Using electricity as fuel for transport is possible for public transportation.
Unknown to many, an electric bus had been used in trial runs plying RapidKL routes in the Klang Valley for six months. The trial, which started last September, ended in February.
“The electric bus is similar to the 2,000 buses that have been in use in China since 2010,” said Malaysian Green Technology Corporation (GreenTech Malaysia) chief executive officer Ahmad Hadri Haris.
The non-profit organisation under the purview of the Energy, Green Technology and Water Ministry (KeTTHA) was tasked to facilitate green technology deployment in the country with full fledge commercial models instead of prototype electric vehicles (EV).
“This reduces anxiety and speeds up public adoption. The trial was to see how the bus could be operated and adapted to the local climate and traffic patterns, with the exception of the charging mechanism,” he said.
The electric bus can run between 250km and 300km or six hours on a full charge.
Imported by Amdac (M) Sdn Bhd in partnership with China’s BYD Auto, Ahmad Hadri said this is one example of a private initiative to encourage EV penetration in the country.
Costing between RM1.2mil and RM1.5mil each, depending on specification, the buses are almost double the price of an advanced diesel bus.
During the trial, sand bags were used to simulate the weight of a realistic passenger load.
Having travelled over 15,000km by the end of the trial without breakdown or an oil change, he said the bus required minimal maintenance. All it needs is an electric charger at the bus depot.
Malacca’s public bus operator, Panaroma Melaka Sdn Bhd, had also been using a similar bus since January.
“The operator is happy with it. They are expected to lease five of these buses by the end of this year from Amdac, and another 15 next year.
He said RapidBus will also lease some buses for their Bus Rapid Transit (BRT) Bandar Sunway service which would be implemented next year.He said the future of the electric buses in the country would depend on how these vehicles fair in use with Sunway BRT and Malacca.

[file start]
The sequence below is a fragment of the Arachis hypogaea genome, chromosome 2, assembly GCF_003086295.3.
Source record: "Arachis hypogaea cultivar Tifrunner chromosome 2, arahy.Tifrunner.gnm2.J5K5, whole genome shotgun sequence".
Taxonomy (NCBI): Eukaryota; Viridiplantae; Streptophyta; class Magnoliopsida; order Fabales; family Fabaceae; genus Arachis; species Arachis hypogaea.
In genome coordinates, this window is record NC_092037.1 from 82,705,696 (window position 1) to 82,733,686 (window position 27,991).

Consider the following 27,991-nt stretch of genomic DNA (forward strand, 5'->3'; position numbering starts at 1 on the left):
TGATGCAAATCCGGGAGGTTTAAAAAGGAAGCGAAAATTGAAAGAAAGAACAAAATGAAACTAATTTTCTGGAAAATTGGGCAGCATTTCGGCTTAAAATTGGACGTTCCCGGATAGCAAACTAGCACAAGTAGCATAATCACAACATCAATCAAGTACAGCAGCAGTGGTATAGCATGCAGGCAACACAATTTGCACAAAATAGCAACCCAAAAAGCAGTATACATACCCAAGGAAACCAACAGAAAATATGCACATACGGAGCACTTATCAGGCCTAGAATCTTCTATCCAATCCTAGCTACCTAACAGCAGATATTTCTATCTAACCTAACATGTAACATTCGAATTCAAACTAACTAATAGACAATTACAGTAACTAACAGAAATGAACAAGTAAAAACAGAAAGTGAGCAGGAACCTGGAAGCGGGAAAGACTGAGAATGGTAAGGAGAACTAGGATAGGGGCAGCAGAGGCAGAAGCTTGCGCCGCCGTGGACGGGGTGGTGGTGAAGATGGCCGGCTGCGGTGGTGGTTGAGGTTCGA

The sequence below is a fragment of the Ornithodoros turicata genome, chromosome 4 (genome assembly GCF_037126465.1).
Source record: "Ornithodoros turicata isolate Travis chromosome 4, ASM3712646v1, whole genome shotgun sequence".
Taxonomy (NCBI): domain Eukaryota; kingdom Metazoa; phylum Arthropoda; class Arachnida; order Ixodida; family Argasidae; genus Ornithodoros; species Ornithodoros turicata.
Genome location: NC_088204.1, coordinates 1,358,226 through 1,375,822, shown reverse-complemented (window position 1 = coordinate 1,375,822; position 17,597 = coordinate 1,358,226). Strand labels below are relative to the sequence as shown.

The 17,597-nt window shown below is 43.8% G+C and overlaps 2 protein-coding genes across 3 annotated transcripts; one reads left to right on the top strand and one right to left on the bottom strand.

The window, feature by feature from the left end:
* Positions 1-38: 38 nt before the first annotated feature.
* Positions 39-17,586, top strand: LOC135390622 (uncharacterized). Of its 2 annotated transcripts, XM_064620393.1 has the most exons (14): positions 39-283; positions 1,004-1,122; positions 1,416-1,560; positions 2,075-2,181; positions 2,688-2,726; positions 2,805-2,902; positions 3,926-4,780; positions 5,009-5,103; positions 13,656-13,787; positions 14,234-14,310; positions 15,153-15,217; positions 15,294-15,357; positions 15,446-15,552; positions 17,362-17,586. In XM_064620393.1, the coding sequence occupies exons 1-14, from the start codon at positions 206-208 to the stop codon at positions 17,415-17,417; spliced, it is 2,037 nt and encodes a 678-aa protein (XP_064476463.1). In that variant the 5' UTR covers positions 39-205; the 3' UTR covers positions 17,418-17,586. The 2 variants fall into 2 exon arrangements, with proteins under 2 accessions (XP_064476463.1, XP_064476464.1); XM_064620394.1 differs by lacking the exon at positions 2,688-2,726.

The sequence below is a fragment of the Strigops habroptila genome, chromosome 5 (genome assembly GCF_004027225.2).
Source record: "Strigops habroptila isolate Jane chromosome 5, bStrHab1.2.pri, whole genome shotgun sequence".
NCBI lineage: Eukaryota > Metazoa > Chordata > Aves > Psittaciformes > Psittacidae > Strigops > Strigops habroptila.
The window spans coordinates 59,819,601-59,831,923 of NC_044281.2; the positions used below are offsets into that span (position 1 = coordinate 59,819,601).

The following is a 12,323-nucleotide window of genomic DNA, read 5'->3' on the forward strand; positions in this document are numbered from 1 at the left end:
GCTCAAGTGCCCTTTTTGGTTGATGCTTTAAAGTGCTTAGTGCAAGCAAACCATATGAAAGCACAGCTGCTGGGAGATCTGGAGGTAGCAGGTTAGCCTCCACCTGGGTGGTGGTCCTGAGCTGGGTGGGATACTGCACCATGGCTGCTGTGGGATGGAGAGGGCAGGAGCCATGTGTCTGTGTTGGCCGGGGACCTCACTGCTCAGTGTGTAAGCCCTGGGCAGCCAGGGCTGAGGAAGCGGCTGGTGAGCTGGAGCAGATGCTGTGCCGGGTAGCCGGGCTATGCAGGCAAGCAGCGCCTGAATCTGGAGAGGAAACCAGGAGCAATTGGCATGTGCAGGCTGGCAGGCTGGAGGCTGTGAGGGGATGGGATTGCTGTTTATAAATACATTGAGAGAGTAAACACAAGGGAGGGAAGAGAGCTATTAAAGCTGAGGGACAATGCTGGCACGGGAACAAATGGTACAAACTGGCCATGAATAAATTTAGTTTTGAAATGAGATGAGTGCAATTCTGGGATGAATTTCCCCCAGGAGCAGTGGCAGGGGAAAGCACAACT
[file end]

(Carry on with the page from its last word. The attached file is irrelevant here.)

Ahmad Hadri said the government is allocating a RM70mil soft loan uner the Sustainable Mobility Fund to encourage bus operators to implement this option.
The government is also setting a policy to encourage the use of EVs in Malaysia.
Through the scheme, bus operators would be able to secure loans from SME Bank at 4% interest rate for up to 10 years repayment to buy these buses.
GreenTech will also introducing electric passenger cars within the next two months.
Under the Cohesive Mobility Solution (Comos), a partnership between GreenTech Malaysia, CMS Consortium Sdn Bhd and the Malaysia Automotive Institute, the public can rent the car from their smartphones and collect the vehicle at designated charging stations.
The cost of renting the cars is expected to be RM15 an hour.
Ahmad Hadri said, for a start 30 five-seater Renault Zoe vehicles with a range of 200km, would be introduced in the Klang Valley.
However, he said, their biggest challenge now is to find a location than can be turned it into a station to park and charge the cars.
He said they prefer to have their facilities located nearer to the LRT stations.
“We are also keen to extend the services to high-traffic areas such as shopping malls.”
He said they are finding it difficult to work with building owners who are not keen to support the project.
Ahmad said the ministry and Malaysian Electricity Supply Industries Trust Account (Mesita) had allocated RM3mil to built the stations.
A similar scheme will also be introduced in Langkawi, where two-seat Renault Twizzy vehicles will be used, he said.
The car can run for 150km.
“To encourage the move, a tax deduction would be given to companies that participated in the programme.”
Ahmad Hadri said he hopes to see the initiative gain momentum and encourage private electric-vehicle ownership.
However, because EVs accounted for less than 1% of vehicles sold last year, he does not think this will be realistic.
“Only if 20,000 EVs are sold will we see or anticipate car manufacturers entering the market,” he said.
Perhaps tax incentives for EV could encourage people to own the vehicles.
He said the effect could be seen when the Government introduced special incentives for hybrid cars.
The sales of hybrid vehicles soared from 138 in 2010 to 13,506 last year.
According to some studies, EVs consume 73% less energy than ordinary cars and their use could lead to a 21% reduction in CO² emissions.
“We all want to be a developed nation, but not at the expense of the environment,” he concluded.